New work by Alayne Tetor

5-9 p.m., First Friday

Homer High School art teacher Alayne Tetor shows her latest work, this time in the genre of representational painting. For the past year she has dedicated herself to learning proper techniques in workshops and classes. This show includes still life paintings of objects from the minimalist outdoor activity of backpacking. “Studying what is in front of me and learning to truly see it for all of its visual nuances is a great act of appreciation,” she writes. “These essential items are truly sacred to me, as they are means for survival and comfort in the backcountry and they have traveled across hundreds of miles of diverse landscapes.”

Homer Council on the Arts

344 W. Pioneer Ave.

Jubilee Youth Art, by various youth artists

5-7 p.m., First Friday Reception

April is Jubilee! month in Homer, the annual showcase of youth arts. For First Friday, HCOA shows a selection of art by local young artists.

Paul Banks Elementary School

1340 East End Road

Paul Banks Arts Extravaganza, music and art by Paul Banks students

5-7 p.m., First Friday Reception

Paul Banks Elementary School once again features its spring Art Extravaganza with art in various media from all students. The evening also includes a hands-on art table where students will be able to make a fun art project with their family and bring it home. Live music is by the Homer Youth String Orchestra with violin performances by the Preludes. Appetizers will be served by staff members.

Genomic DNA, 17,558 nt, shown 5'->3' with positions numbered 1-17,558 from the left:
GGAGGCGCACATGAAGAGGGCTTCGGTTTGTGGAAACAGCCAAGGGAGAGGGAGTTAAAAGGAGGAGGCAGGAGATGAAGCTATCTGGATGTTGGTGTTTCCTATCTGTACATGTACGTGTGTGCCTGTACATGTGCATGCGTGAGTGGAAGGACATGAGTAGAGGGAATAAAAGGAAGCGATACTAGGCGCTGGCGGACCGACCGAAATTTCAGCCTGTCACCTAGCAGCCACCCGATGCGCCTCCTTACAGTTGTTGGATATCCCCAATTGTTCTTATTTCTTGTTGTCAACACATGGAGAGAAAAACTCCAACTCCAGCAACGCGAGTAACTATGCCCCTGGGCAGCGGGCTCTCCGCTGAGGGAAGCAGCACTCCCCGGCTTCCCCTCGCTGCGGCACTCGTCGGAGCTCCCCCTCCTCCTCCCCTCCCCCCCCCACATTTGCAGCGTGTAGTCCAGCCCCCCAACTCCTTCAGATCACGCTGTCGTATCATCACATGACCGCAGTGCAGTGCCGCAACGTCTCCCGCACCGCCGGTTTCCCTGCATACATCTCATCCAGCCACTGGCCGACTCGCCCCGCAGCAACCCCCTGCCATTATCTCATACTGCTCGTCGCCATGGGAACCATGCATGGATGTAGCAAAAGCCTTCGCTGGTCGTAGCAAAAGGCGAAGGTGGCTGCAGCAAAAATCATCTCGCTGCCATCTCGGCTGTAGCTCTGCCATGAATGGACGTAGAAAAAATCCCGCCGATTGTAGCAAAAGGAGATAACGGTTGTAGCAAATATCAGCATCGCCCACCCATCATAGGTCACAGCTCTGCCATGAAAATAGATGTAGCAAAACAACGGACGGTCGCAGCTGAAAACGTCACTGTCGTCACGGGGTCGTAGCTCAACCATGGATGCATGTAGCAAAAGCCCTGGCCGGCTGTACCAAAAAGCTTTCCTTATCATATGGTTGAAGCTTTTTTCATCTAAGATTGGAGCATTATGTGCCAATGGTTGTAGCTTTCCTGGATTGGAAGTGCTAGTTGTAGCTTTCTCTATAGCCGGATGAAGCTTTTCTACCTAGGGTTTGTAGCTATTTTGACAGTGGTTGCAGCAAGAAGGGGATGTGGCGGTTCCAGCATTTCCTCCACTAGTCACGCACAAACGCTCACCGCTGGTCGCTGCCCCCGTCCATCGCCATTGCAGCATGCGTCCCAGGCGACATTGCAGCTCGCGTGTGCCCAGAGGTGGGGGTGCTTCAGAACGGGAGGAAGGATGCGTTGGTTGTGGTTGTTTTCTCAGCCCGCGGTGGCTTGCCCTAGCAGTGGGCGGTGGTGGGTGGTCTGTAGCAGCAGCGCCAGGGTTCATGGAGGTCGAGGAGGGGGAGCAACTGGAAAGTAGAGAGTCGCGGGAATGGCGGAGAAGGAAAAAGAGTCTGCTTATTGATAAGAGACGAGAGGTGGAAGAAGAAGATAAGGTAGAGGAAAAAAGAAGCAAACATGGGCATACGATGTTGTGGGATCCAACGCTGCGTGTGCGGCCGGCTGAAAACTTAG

Pratt Museum

3779 Bartlett Street

Qena Sint’isis, by Argent Kvasnikoff

Jubilee! by youth artists

5-7 p.m., First Friday Reception

Argent Kvasnikoff’s Qena Sint’isis presents a unique form of cultural expression that describes a new take on the indigenous culture of the southern Kenai Peninsula using the universal experience of language. This visual representation of the Dena’ina language conveys the importance of people’s relationships with all language, and how cultural information can be found within visual language.

In the downstairs gallery, more Jubilee! art by youth artists is shown.

Ptarmigan Arts Back Room Gallery

471 E. Pioneer Ave.

Challenge Quilts, fiber art by varioius artists

5-7 p.m., First Friday Reception

The quilts on display are mostly “challenge” quilts, small quilts created according to a specific theme. There are two local quilting challenges each year: one for the Kachemak Bay Quilters annual quilt show on Mother’s Day weekend in Homer, and one sponsored by the Kenai Peninsula Quilt Guild, to which many of the Homer quilters belong. The KPQG quilts go on tour around the Peninsula together or one year and are then returned to their quilters. Some of the past challenges represented in the Ptarmigan Arts show include Trees, Self-Portrait, Alaska Flowers, Animals and Chaos. The challenges for 2017 are “Between The Tides,” which will debut at the Homer quilt show, and “Chemistry,” for the Kenai Peninsula Quilt Guild.

Despite dreary spring, art pops up
Despite dreary spring, art pops up
Despite dreary spring, art pops up
Despite dreary spring, art pops up
Despite dreary spring, art pops up
Despite dreary spring, art pops up